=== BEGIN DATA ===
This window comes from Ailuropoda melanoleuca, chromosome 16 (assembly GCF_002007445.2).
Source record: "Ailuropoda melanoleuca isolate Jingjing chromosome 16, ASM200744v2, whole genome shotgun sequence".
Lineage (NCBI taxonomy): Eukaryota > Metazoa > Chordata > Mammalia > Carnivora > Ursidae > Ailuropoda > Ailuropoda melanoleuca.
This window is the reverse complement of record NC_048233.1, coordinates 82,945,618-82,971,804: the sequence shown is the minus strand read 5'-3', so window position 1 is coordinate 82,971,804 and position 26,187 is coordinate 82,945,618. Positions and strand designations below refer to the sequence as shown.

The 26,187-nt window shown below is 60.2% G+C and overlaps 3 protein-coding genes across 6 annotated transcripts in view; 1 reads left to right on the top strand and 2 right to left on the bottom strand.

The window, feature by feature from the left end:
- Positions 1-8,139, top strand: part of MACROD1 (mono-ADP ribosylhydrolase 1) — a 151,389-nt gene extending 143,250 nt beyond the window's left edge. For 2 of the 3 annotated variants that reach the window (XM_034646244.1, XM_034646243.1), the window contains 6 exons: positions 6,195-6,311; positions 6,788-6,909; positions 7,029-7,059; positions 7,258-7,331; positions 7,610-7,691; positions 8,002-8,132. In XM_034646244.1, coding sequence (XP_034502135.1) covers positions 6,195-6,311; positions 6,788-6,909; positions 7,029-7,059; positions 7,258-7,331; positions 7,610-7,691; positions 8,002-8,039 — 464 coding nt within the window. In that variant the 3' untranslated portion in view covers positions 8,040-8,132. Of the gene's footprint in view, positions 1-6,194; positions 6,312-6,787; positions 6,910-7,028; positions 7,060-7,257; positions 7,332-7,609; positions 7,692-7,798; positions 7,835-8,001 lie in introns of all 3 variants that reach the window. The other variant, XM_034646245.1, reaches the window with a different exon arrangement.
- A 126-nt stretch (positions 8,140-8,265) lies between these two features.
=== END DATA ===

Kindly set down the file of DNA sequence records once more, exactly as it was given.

This window comes from Ailuropoda melanoleuca, chromosome 16 (assembly GCF_002007445.2).
Source record: "Ailuropoda melanoleuca isolate Jingjing chromosome 16, ASM200744v2, whole genome shotgun sequence".
Lineage (NCBI taxonomy): Eukaryota > Metazoa > Chordata > Mammalia > Carnivora > Ursidae > Ailuropoda > Ailuropoda melanoleuca.
This window is the reverse complement of record NC_048233.1, coordinates 82,945,618-82,971,804: the sequence shown is the minus strand read 5'-3', so window position 1 is coordinate 82,971,804 and position 26,187 is coordinate 82,945,618. Positions and strand designations below refer to the sequence as shown.

The 26,187-nt window shown below is 60.2% G+C and overlaps 3 protein-coding genes across 6 annotated transcripts in view; 1 reads left to right on the top strand and 2 right to left on the bottom strand.

The window, feature by feature from the left end:
- Positions 1-8,139, top strand: part of MACROD1 (mono-ADP ribosylhydrolase 1) — a 151,389-nt gene extending 143,250 nt beyond the window's left edge. For 2 of the 3 annotated variants that reach the window (XM_034646244.1, XM_034646243.1), the window contains 6 exons: positions 6,195-6,311; positions 6,788-6,909; positions 7,029-7,059; positions 7,258-7,331; positions 7,610-7,691; positions 8,002-8,132. In XM_034646244.1, coding sequence (XP_034502135.1) covers positions 6,195-6,311; positions 6,788-6,909; positions 7,029-7,059; positions 7,258-7,331; positions 7,610-7,691; positions 8,002-8,039 — 464 coding nt within the window. In that variant the 3' untranslated portion in view covers positions 8,040-8,132. Of the gene's footprint in view, positions 1-6,194; positions 6,312-6,787; positions 6,910-7,028; positions 7,060-7,257; positions 7,332-7,609; positions 7,692-7,798; positions 7,835-8,001 lie in introns of all 3 variants that reach the window. The other variant, XM_034646245.1, reaches the window with a different exon arrangement.
- A 126-nt stretch (positions 8,140-8,265) lies between these two features.